I have often felt that my life was rather akin to mountaineering, with a clear goal to reach the highest peak. There may be a fairly long journey to reach the foothills before the real climb can be started. On the way up, the goal is often hidden from view by clouds, or by lesser peaks, but the original sight of the summit keeps us pressing on, despite weariness and even discouragement.

As I went down from the present peak into the valley between the mountains, I was often shadowed by the very peak I was enjoying. This I interpreted in a sense of failure and this often led to despair... I see now I was wrong... The going down was merely an initial moving forward towards the next higher ground.

Helen Roseveare, Give Me This Mountain

There is a path of service in which I would lead you where the grass is green, the pastures verdant. No foot has preceded you there. It is virgin territory. You shall walk with me because there is none other gone before to mark the way.

0 my child, you have crossed a bridge. Reach not back. Move on ahead and press into the fullness of all I have prepared for you. It is the blossoming of that which long ago was planted and for many years has been nurtured. It is waiting for you to step forward and receive.

As I have told you so often, keep your heart fixed on me. Only thus will you have the needed stamina to keep your own soul from falling into discouragement. Only by my power will you be able to stand. Focus on my footsteps.

Frances Roberts, On the Highroads of Surrender

How do you spot a miracle? Just look for a mountain. Look for a problem or a difficulty, because often the first way God reaches us is in a moment of pain.

Trouble never leaves you where it found you. It changes you, permanently. It either makes you bitter and tough and hard and cold and angry, or it'll turn you into a soft, gentle, compassionate, understanding, generous human being.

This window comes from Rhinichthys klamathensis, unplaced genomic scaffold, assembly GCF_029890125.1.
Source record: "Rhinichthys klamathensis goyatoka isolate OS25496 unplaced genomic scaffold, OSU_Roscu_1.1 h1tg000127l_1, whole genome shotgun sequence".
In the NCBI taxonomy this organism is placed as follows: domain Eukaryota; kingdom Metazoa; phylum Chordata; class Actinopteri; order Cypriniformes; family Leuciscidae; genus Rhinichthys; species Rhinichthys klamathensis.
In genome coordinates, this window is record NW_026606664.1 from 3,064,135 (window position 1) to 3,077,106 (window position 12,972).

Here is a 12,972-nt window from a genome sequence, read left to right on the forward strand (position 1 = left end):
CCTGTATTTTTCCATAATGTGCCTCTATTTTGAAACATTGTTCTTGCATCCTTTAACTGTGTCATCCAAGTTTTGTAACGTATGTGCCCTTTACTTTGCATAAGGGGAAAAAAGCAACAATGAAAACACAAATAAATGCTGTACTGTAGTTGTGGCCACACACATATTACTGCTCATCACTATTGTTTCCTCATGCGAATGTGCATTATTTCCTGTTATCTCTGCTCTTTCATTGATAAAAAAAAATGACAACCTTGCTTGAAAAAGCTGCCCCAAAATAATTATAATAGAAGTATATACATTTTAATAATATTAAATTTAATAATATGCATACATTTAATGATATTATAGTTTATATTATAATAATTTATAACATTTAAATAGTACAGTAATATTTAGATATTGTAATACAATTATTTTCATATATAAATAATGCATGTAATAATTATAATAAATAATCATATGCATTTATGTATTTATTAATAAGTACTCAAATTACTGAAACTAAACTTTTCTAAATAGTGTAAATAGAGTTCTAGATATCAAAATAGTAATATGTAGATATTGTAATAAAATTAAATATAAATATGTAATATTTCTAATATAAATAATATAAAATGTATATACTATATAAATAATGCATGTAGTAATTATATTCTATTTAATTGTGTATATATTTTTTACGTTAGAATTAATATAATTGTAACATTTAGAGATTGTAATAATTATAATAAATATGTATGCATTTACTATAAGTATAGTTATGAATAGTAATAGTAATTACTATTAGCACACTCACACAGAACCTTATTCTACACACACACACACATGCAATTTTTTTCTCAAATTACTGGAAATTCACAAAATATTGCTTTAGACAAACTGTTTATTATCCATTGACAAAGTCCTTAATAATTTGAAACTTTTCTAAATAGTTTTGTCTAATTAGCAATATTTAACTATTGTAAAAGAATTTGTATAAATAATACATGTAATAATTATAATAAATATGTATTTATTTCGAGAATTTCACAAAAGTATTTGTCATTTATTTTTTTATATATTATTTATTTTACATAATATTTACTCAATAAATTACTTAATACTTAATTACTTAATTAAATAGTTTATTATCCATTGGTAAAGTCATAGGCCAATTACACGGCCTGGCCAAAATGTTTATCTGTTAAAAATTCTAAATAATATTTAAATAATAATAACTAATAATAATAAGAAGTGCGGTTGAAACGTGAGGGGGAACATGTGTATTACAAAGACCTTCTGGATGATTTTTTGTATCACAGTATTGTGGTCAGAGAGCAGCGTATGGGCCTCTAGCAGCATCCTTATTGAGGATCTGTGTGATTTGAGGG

You know, if you've got a problem, I predict it's the beginning of a miracle, because what is the reason for mountains that God lets us run into? Some mountains are there to block us so that we won't run madly ahead and get ourselves in trouble. If a mountain is there to keep us from going into enemy territory, then the mountain indeed has been turned into a miracle.

Robert Schuller, Living Positively

She perceived that no-one who finds herself up on the slopes of the Kingdom of Love can possibly dogmatise about what is seen there, because it is only then that she comprehends how small a part of the glorious whole she sees. All she can do is to gasp with wonder, awe and thanksgiving, and to long with all her heart to go higher and to see and understand more. Paradoxical as it may seem, as she gazed out on dazzling vistas, so glorious that she could not look at them steadily or grasp their magnificent sweep, she often thought that the prayer which best expressed her heart's desire was that of the blind man, 'Lord, that I might receive my sight! Help me to open myself to more light. Help me to a fuller understanding'.

Hannah Hurnard, Hind's Feet on High Places, an allegory of a girl, formerly crippled, now walking on the High Mountains

Enlarge thou me in love, that with the inward palate of my heart I may taste how sweet it is to love, and to be dissolved and, as it were, to bathe myself in thy love.

Let me be possessed by love, mounting above myself, through excessive fervour and admiration.

Let me sing the song of love, let me follow thee, my beloved, on high; let my soul spend itself in thy praise, rejoicing through love.

Let me love thee more than myself, nor love myself but for thee; and in thee all that truly love thee, as the law of love commandeth, shining out from thyself.

Thomas a Kempis

Lord, forgive me for being blinded so often by the pressures of this world. Open my eyes so that I can see the mountain path up which you are calling me. Help me to keep my eyes on the risen Christ who knows the way I take and will never leave me comfortless. Thank you for your knowledge of me, of my gifts, of my dreams and for the way in which you incorporate them into your greater plans for your kingdom. Lord, I want to keep my eyes on the glistening peaks of your perfect will and your perfect love. I give myself to you again, for you to use on the mountains or in the valleys, as a guide or as a rescuer, as a sweeper of the paths or keeper of the rest-houses.

I praise you, Lord. I stretch out to reach you -- and find that you are there, ready to hold my hand. I praise and worship you.

A Benediction

The grace of the Lord Jesus Christ, the love of God, and the fellowship of the Holy Spirit be with us all now and forever. Amen.

Rowland Croucher, ed., High Mountains Deep Valleys, chapter 45